I have, for a very long time, chosen to remember myself only as a reader and never a writer. Although I wrote more than I read. There were several things that interested me as a writer, but I mostly wrote about grief.
There was something so meaningful in shaping those tragedies into words which not only provided a catharsis in and around me but also in doing so, created a space where I held empathy as a virtue and not a vice. It also did allow me a separate space to hold emotions that would otherwise accommodate itself in space you wouldn’t want it to be in. Like unannounced guests who cancel your private plans for the weekend, grief tends to cancel out a bunch of good plans that you could potentially have for yourself. As such, my space of grief was reserved in pages, softened, having turned it too many times, in a diary kept safe on the bottom shelf.
It was in the same years of being anxious and twenty, that I came across The Pomelo, and as obvious as it could get, I joined as a reader and not as a writer. I remember living alone in those years of my twenties when days passed by, either running to the University while chewing bread toast and wishing I had woken up earlier or cleaning the entire mess on returning home. I recall never mentioning the rented place as home. I referred to it blandly as the room, like it was some sort of a confining place when it was actually serving my idea of soaring twenties in freedom.
Two years down the lane, when I was no longer sobbing on my lonesome way to the room, when I was tidying up and buying flowers and regularly washing the curtains, and dancing while prepping dinner, I would, if a friend called up to ask where I was, say, I was home.
On one of those days, I returned home to find a sticky note on the refrigerator that read ‘Pomelo Reading Session at 5’. I joined a community that was immediately so embracive that I began looking forward to it every month. It was through these reading sessions that I was able to connect with the team members, who, by the way, are absolute sweethearts. A year later I found myself writing an Editorial Letter for its website. That is the level of unforgettable inclusion and enrichment that the Team served me over these years of shared love and laughter, games and readings, ideas and workload. Inclusion, as I said, came very easily because they practised it and have always lived by it. Through this, I sometimes choose to remember myself as a writer and a reader.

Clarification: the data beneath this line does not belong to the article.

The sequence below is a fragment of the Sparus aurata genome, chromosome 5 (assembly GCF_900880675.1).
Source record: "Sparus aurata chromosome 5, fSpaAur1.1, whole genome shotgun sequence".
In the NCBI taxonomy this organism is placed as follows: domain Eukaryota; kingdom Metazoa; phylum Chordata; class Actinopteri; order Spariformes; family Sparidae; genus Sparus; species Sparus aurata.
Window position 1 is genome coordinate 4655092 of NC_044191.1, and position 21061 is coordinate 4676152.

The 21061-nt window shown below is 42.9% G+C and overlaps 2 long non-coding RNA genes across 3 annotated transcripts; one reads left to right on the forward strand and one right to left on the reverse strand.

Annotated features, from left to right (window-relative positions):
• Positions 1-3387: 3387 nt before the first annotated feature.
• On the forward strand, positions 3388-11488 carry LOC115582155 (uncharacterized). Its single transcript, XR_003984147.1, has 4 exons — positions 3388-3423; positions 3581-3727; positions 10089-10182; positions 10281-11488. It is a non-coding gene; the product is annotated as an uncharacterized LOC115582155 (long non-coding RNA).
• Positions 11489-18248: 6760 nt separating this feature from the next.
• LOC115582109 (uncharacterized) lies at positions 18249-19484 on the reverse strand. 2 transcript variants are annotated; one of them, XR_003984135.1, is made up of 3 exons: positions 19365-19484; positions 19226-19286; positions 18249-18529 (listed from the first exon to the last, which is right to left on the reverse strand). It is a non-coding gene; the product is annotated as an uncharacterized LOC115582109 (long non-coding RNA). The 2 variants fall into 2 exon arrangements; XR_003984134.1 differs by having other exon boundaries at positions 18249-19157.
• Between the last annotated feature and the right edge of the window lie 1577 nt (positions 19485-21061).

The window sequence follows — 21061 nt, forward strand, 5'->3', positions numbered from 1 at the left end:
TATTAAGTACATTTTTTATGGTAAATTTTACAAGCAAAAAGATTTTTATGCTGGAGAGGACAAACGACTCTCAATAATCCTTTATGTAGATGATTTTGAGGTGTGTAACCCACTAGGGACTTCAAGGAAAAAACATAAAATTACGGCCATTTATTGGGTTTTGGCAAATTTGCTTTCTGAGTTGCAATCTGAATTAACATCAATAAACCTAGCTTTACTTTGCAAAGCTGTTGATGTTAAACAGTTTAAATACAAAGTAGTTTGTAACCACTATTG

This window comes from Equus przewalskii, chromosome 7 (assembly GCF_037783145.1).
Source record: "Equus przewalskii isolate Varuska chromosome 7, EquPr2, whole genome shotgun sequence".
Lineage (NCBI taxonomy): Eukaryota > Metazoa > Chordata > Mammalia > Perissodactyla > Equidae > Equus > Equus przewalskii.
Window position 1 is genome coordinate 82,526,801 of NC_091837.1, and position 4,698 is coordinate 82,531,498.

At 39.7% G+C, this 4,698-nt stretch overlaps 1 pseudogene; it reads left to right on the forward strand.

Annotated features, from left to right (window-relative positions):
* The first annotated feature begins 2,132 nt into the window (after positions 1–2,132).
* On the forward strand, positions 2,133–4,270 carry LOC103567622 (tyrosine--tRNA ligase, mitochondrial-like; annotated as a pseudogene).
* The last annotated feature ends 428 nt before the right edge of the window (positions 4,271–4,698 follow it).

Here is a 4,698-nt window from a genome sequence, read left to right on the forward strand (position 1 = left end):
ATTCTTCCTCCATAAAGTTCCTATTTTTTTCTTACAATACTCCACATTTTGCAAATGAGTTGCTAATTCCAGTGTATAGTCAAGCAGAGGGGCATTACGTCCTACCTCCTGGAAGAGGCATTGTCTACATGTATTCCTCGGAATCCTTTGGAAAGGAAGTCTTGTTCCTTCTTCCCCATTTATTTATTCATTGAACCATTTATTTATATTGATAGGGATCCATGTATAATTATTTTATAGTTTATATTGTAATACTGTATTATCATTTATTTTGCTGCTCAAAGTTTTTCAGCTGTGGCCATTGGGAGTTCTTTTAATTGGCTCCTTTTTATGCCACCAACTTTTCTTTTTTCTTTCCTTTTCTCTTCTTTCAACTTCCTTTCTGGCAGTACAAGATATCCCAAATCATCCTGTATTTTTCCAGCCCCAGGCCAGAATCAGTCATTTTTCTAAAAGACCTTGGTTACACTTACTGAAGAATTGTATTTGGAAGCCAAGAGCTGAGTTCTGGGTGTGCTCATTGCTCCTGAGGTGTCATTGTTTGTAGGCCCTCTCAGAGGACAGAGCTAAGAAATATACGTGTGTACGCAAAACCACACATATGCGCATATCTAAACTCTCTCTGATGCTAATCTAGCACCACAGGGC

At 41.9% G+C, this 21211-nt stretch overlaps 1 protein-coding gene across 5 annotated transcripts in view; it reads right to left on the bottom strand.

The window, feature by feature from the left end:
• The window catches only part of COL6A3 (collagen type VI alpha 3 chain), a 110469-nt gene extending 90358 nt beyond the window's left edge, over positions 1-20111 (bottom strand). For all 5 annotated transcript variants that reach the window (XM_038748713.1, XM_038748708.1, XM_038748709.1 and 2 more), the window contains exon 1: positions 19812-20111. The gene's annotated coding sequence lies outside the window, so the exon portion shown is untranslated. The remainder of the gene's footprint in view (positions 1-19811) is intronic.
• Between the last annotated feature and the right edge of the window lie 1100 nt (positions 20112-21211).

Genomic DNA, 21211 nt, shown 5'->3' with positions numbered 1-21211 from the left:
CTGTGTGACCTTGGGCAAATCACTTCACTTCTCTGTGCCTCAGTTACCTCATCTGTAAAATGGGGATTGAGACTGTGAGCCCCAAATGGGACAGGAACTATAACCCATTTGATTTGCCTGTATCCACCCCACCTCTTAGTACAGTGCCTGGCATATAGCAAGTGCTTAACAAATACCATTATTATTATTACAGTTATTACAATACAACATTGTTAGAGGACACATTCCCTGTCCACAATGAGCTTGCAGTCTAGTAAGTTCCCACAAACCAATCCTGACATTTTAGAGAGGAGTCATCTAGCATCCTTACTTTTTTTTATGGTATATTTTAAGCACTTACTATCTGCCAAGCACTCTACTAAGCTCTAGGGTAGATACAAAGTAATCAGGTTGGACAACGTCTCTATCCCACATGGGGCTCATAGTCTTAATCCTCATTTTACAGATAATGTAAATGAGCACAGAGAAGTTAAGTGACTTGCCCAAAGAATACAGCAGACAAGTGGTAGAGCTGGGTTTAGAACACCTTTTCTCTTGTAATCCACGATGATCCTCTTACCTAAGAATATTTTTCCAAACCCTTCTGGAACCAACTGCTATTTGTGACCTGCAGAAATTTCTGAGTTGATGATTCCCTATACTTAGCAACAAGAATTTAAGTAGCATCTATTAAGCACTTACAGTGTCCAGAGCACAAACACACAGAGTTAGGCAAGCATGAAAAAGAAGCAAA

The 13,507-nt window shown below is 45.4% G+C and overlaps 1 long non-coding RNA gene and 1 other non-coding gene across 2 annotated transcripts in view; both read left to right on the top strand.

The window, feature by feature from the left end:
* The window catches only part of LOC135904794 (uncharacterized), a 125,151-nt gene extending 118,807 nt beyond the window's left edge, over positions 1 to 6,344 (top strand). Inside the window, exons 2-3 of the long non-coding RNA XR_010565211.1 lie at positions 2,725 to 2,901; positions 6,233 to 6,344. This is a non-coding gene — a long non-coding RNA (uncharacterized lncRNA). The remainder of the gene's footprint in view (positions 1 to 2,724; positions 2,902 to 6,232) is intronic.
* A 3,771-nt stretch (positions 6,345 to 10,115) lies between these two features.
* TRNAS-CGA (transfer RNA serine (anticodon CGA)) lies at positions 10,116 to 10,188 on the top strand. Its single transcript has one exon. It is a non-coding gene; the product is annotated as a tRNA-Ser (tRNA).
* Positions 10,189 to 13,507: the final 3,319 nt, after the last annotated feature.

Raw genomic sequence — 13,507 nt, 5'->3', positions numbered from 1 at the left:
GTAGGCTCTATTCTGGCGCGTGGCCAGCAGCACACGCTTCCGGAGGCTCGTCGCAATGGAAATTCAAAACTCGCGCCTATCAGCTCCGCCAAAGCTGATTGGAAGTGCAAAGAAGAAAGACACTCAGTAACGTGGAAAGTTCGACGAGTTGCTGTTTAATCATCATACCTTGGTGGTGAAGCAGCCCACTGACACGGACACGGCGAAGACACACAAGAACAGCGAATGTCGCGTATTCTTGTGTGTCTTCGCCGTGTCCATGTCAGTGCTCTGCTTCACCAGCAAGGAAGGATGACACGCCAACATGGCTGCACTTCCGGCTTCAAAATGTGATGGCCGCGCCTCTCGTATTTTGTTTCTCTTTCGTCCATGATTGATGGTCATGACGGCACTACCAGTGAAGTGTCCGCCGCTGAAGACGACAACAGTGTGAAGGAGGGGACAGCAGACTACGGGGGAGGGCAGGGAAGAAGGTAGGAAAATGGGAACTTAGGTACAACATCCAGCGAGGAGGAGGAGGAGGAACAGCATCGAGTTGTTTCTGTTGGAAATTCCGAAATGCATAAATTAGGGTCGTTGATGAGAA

I love how I have grown within the space I found in The Pomelo. It helped me shape wider perspectives on balancing approaches to people and life in general, taught me how to communicate ideas freely and assured me, in the tiniest of ways, that I was within a safe space where official messages began with ‘my dear girlies’ and when the workload weighed off a little less and the boxes have been ticked, we found ourselves dancing with everyone who has ever been with us in this safe little space.
I write this with so much love and appreciation for all that The Pomelo is and all that it will ever be. And I write this to anyone who’s reading it here, I hope we too can dance together someday.